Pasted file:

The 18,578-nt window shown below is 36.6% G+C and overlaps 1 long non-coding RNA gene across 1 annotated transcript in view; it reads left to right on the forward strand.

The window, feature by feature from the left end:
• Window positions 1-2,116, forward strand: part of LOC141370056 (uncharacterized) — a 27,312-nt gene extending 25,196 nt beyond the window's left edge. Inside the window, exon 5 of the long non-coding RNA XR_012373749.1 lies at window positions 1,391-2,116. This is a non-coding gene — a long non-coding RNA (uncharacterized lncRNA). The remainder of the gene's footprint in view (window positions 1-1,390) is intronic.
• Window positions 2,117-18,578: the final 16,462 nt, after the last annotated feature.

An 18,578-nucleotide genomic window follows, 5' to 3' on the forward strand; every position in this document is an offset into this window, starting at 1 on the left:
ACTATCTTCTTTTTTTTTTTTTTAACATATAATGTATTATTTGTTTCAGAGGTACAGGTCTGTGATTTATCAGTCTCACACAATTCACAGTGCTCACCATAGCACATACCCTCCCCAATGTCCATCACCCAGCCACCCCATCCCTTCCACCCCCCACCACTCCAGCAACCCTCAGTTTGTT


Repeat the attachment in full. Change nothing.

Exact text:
The 18,578-nt window shown below is 36.6% G+C and overlaps 1 long non-coding RNA gene across 1 annotated transcript in view; it reads left to right on the forward strand.

The window, feature by feature from the left end:
• Window positions 1-2,116, forward strand: part of LOC141370056 (uncharacterized) — a 27,312-nt gene extending 25,196 nt beyond the window's left edge. Inside the window, exon 5 of the long non-coding RNA XR_012373749.1 lies at window positions 1,391-2,116. This is a non-coding gene — a long non-coding RNA (uncharacterized lncRNA). The remainder of the gene's footprint in view (window positions 1-1,390) is intronic.
• Window positions 2,117-18,578: the final 16,462 nt, after the last annotated feature.

An 18,578-nucleotide genomic window follows, 5' to 3' on the forward strand; every position in this document is an offset into this window, starting at 1 on the left:
ACTATCTTCTTTTTTTTTTTTTTAACATATAATGTATTATTTGTTTCAGAGGTACAGGTCTGTGATTTATCAGTCTCACACAATTCACAGTGCTCACCATAGCACATACCCTCCCCAATGTCCATCACCCAGCCACCCCATCCCTTCCACCCCCCACCACTCCAGCAACCCTCAGTTTGTT